As former central bankers and as European citizens, we are witnessing the ECB’s ongoing crisis mode with growing concern. The ECB has pursued an extremely accommodative policy for years of economic growth and price stability. The recent slowdown in economic activity, although regarded as temporary by the ECB itself, and risks due to Brexit and the trade war, have prompted the ECB to resume net asset purchases and further reduce the already negative deposit rate. Moreover, the ECB has committed itself to pursuing this extremely accommodative path for quite some time yet.
Our concern relates in particular to the following aspects of monetary policy.
A decade ago, the ECB’s monetary policy made a significant contribution to overcoming the severe recession and consolidating growth thereafter. However, the longer the ECB stays its extremely accommodative path, the more the negative effects prevail. Interest rates have lost their steering function and financial stability risks have increased. The longer the ultra-low or negative interest rate policy and liquidity flooding of markets continue, the greater the potential for a setback. Should a major crisis strike, it will be of very different dimensions than those we have seen before. Like other central banks the ECB is threatened with the end of its control over the creation of money. These developments imply a high risk for central bank independence – de jure or de facto. •
– Herve Hannoun, former first deputy governor of the Bank of France
– Otmar Issing, former member of the ECB’s Executive Board
– Klaus Liebscher, former governor of the Austrian central bank
– Helmut Schlesinger, former president of Germany’s Bundesbank
– Juergen Stark, former member of the ECB’s Executive Board
– Nout Wellink, former governor of the Dutch central bank
– Jacques de Larosiere, a former governor of the Bank of France, shared the judgment.
Quelle: Bloomberg News
from 4 October 2019
Notes of the editors:
1 Contradictionary monetary policy comprises all measures which – in contrast to quantitative easing – reduce the amount of money in circulation. As a result, banks can grant fewer loans, interest rates rise, demand for loans decreases, which also leads to a decline in investment and production. In this way inflation is to be contained. The emergence of liquidity bottlenecks, which could destabilise the banking sector, is seen as a danger.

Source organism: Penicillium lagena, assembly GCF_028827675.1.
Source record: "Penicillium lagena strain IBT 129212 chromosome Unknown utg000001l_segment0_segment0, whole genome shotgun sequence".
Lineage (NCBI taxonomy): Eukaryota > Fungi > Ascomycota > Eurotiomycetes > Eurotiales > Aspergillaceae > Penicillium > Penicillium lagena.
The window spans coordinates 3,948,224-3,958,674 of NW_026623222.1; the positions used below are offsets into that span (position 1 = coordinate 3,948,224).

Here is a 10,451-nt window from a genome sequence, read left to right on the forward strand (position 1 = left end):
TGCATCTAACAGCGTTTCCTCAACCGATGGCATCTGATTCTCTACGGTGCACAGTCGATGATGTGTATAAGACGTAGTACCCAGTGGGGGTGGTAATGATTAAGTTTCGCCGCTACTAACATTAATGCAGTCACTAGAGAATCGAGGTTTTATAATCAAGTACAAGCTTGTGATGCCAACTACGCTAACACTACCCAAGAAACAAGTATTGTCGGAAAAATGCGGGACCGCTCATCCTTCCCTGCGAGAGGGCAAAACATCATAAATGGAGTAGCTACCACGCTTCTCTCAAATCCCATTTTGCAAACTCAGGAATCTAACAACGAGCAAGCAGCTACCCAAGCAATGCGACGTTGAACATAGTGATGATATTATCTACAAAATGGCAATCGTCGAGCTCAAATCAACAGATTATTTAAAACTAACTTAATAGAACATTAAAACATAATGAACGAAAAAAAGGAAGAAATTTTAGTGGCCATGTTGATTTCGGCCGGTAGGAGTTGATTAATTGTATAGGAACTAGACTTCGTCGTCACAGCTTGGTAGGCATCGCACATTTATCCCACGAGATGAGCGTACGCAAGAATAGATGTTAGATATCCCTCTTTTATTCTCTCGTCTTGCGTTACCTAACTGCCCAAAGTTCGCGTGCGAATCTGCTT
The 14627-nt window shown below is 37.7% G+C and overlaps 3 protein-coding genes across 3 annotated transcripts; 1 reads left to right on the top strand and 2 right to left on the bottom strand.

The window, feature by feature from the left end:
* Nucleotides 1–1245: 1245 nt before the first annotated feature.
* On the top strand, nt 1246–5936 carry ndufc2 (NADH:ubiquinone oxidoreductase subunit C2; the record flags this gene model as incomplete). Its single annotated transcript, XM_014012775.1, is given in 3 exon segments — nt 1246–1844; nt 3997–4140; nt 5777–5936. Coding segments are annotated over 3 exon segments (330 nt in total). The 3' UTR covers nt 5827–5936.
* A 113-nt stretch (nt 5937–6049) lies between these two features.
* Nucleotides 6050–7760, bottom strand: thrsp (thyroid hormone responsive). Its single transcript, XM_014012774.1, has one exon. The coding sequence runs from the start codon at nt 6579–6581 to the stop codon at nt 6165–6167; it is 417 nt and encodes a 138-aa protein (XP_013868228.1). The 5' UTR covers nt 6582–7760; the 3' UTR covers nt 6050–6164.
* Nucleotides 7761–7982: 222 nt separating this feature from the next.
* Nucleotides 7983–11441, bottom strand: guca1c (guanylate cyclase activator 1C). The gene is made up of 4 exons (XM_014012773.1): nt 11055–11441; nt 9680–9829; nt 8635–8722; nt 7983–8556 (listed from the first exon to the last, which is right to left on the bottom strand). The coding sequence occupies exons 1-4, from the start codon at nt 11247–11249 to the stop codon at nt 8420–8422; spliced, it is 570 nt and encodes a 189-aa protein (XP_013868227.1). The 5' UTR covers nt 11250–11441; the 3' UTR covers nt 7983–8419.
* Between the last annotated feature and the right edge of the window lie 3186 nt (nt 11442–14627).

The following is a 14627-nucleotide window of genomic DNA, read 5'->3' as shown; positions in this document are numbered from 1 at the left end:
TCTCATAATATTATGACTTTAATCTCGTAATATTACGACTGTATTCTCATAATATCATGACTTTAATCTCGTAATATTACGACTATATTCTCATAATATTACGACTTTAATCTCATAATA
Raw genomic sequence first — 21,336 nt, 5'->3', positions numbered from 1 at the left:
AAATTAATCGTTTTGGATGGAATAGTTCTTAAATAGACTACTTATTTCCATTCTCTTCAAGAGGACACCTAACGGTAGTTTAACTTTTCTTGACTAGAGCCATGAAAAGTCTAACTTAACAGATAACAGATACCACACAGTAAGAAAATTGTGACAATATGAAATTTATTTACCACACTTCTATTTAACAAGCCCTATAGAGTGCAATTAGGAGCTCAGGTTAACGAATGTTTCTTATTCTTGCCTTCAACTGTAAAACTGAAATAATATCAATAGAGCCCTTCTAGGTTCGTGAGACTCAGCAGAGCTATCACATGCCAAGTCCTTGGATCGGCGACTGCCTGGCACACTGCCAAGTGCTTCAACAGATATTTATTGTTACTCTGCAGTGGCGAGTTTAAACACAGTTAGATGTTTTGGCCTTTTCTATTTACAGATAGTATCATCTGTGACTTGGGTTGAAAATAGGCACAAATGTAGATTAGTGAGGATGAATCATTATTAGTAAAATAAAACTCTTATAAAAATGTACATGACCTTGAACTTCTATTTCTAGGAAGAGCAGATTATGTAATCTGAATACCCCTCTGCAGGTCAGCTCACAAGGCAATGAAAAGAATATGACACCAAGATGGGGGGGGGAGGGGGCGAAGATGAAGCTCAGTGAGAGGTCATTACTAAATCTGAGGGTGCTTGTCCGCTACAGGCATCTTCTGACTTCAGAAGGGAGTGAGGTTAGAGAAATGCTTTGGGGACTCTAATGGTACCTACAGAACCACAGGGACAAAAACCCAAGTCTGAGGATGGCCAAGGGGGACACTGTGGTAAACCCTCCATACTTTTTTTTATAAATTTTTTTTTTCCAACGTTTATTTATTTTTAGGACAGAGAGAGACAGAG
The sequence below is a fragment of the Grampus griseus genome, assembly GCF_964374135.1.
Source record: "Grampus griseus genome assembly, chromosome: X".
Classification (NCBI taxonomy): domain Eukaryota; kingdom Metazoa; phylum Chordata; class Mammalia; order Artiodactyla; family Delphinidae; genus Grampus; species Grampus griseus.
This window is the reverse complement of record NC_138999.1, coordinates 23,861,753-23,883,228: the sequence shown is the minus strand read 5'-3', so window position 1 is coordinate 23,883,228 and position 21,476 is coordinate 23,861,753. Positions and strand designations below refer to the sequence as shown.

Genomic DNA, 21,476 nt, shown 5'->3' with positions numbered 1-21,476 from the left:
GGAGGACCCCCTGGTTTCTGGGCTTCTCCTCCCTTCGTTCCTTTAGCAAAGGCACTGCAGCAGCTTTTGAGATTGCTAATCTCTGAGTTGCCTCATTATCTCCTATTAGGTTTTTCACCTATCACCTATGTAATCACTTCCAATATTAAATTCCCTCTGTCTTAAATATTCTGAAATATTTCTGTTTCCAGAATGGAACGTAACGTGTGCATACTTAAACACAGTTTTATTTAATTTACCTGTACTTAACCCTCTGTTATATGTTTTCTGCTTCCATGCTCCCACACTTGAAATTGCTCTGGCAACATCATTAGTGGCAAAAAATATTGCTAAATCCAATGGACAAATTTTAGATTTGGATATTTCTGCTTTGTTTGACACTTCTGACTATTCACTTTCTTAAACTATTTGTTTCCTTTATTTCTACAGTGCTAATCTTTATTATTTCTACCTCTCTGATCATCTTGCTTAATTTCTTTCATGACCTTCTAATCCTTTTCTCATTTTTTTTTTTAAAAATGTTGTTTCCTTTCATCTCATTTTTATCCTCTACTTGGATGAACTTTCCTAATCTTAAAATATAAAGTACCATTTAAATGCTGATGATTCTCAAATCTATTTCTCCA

2 According to the ECB: The targeted longer-term refinancing operations (TLTROs) are Eurosystem operations that provide financing to credit institutions. By offering banks long-term funding at attractive conditions they preserve favourable borrowing conditions for banks and stimulate bank lending to the real economy.
The TLTROs, therefore, reinforce the ECB’s current accommodative monetary policy stance and strengthen the transmission of monetary policy by further incentivising bank lending to the real economy. (www.ecb.europa.eu/mopo/implement/omo/tltro/html/index.en.html)
3 Forward Guidance of the ECB: The ECB is providing information about its future monetary policy intentions, (vgl. www.ecb.europa.eu/explainers/tell-me/html/what-is-forward_guidance.de.html)
mw. The Governing Council is the supreme decision-making body of the European Central Bank. It comprises the six members of the Executive Board and the Presidents of the National Central Banks of the 19 member states of the Euro currency area. In mid-September, this body once again decided to continue the monetary policy of quantitative easing, negative interest rates and disclosure of the ECB‘s plans far into the future. Several members of the Council disagreed with the continuation of this monetary policy, where the effectiveness has not been proven, but its negative side effects (discrimination against savers, in particular pension funds) are considerable. This is nothing new in itself. What is unusual is, that the representatives of Germany, Austria, the Netherlands and France, with their dissenting opinions, made them public. Since the current members of the Governing Council have a duty of secrecy, six former members of the Council from the countries concerned wrote the memorandum published here.
Source: Finanz und Wirtschaft, from 19 October 2019
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